Food and Drug Administration (FDA) finalizes enforcement policy on unauthorized flavored cartridge-based e-cigarettes that appeal to children, including fruit and mint. Companies that do not cease manufacture, distribution and sale of unauthorized flavored cartridge-based e-cigarettes (other than tobacco or menthol) within 30 days risk FDA enforcement actions.
The FDA said Thursday that it will ban fruit- and mint-flavored products used in e-cigarettes and vaping products while allowing vape shops to sell flavors from tank-based systems.
Under the new rule, which takes effect in 30 days, companies that do not stop the distribution of the sweeter flavors that appeal to kids risk enforcement action, the FDA said. Companies are also at risk of regulatory action if their products target kids or if they fail to take “adequate measures” to prevent access to children. They’ll still be able to sell tobacco and menthol-flavored pods for the adults who use the products to quit smoking.
The flavoring ban does not apply to menthol and tobacco-flavored products. Vaping shops won a concession that will temporarily allow them to sell flavors in stores from tank-based systems, which allow people to mix their own nicotine and vaping juice.
“The United States has never seen an epidemic of substance use arise as quickly as our current epidemic of youth use of e-cigarettes. HHS is taking a comprehensive, aggressive approach to enforcing the law passed by Congress, under which no e-cigarettes are currently on the market legally.”Health and Human Services Secretary Alex Azar said in a statement Thursday.
The agency’s decision comes amid a rise in teen e-cigarette use and a deadly lung illness linked to vaping that has taken the lives of 2500 people across 54 states. At the time, officials cited preliminary data from the 2019 National Youth Tobacco Survey showing more than one-quarter of high school students used e-cigarettes in the past 30 days. Most of those underage vapers cited the use of fruit, menthol or mint flavors, the FDA said.
The Trump administration originally announced plans to ban flavored e-cigarettes in September. But soon after that plan was announced in September, the Trump administration appeared to waver, in part out of concern that tough restrictions could alienate some of the president’s supporters. Pro-vaping groups closely aligned with conservative anti-tax lobbyists pushed Trump and his re-election campaign to take a cautious approach, arguing that thousands of jobs in key states could be at stake.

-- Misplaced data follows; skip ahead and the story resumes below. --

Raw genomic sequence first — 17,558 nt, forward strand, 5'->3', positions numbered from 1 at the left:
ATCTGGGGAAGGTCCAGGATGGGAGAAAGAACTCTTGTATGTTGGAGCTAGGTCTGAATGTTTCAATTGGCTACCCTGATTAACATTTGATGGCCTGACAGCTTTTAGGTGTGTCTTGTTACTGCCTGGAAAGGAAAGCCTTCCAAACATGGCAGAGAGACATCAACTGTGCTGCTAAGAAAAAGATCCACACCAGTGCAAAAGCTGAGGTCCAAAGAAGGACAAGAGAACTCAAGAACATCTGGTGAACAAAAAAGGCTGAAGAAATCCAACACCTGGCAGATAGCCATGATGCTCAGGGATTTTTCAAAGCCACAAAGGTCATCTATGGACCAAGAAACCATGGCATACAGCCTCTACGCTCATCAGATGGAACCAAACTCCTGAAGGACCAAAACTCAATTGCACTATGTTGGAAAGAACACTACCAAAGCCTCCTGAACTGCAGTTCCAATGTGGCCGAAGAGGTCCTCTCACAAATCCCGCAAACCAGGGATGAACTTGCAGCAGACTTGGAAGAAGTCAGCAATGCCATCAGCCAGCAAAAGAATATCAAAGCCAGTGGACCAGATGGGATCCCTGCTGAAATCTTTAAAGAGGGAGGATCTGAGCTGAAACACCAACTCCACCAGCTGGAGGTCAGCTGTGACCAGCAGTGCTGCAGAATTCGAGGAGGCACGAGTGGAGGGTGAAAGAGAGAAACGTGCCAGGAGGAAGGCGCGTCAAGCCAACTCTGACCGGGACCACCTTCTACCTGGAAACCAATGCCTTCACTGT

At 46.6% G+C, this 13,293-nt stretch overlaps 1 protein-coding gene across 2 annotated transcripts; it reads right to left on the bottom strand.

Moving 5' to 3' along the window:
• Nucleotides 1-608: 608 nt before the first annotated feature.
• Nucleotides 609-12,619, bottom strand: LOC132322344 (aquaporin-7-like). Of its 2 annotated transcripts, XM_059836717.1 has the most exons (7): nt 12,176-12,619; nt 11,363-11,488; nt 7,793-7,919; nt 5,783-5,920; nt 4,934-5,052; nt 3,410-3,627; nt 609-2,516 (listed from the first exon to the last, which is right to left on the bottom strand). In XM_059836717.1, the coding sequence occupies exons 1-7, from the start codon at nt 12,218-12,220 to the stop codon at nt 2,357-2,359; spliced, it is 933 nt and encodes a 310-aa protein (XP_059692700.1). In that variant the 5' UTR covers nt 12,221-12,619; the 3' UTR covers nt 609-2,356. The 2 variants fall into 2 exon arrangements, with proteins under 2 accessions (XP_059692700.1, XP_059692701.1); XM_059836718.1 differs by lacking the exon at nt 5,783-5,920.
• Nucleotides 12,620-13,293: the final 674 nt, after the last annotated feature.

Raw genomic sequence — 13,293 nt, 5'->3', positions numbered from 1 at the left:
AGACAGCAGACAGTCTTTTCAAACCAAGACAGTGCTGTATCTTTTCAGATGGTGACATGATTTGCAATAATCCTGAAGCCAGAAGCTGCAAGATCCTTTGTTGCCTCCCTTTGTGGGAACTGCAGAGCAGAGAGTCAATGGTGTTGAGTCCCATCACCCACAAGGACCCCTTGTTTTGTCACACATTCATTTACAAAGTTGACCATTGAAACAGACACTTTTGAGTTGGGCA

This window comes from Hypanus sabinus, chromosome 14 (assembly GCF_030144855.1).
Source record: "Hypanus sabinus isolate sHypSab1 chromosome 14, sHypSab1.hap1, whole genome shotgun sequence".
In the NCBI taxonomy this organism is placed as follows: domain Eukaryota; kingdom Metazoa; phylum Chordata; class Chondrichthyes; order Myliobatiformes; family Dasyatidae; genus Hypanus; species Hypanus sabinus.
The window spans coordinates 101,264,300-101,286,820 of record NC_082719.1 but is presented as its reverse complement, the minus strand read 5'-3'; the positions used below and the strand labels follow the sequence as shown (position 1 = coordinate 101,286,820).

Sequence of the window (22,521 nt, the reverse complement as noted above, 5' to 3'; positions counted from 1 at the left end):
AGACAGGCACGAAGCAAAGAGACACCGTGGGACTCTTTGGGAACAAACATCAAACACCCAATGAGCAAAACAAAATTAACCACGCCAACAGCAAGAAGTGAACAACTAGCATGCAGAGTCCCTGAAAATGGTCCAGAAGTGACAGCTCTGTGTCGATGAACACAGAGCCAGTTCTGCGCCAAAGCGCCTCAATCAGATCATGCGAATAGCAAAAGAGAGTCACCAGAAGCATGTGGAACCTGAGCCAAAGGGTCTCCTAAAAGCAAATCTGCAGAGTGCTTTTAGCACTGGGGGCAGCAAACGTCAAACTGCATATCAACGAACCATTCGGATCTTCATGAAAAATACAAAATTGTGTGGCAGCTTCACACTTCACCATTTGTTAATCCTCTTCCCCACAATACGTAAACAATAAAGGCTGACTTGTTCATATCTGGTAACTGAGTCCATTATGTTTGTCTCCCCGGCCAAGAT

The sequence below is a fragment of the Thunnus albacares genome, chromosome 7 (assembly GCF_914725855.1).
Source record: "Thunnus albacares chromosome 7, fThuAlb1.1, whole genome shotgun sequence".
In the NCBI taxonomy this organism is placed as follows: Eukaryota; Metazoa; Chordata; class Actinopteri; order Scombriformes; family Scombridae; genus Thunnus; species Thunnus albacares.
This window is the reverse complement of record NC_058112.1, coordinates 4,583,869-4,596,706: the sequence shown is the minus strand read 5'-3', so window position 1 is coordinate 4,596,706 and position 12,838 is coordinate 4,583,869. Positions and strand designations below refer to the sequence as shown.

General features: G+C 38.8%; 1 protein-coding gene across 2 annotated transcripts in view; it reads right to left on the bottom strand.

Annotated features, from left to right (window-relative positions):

“As we work to combat the troubling epidemic of youth e-cigarette use, the enforcement policy we’re issuing today confirms our commitment to dramatically limit children’s access to certain flavored e-cigarette products we know are so appealing to them – so-called cartridge-based products that are both easy to use and easily concealable. We will continue to use our full regulatory authority thoughtfully and thoroughly to tackle this alarming crisis that’s affecting children, families, schools, and communities.”
“Coupled with the recently signed legislation increasing the minimum age of sale of tobacco to 21, we believe this policy balances the urgency with which we must address the public health threat of youth use of e-cigarette products with the potential role that e-cigarettes may play in helping adult smokers transition completely away from combustible tobacco to a potentially less risky form of nicotine delivery. While we expect that responsible members of the industry will comply with premarket requirements, we’re ready to take action against any unauthorized e-cigarette products as outlined in our priorities. We’ll also closely monitor the use rates of all e-cigarette products and take additional steps to address youth use as necessary.”FDA Commissioner Stephen M. Hahn, M.D.
The ban has little to do with the vaping-related lung illness, administration officials said Thursday. Azar said the Trump administration sees the lung illness from vaping as a “separate issue” because most people who are sick are thought by public health officials to have smoked THC-based vaping products.
According to the CDC, most lung illness patients have reported vaping THC, the active ingredient in marijuana.
Trump signed a law in December that prohibited the sale of cigarettes, e-cigarettes, cigars, and other tobacco products to people under the age of 21.
The FDA’s new rules represent the U.S. government’s latest step to combat teen vaping.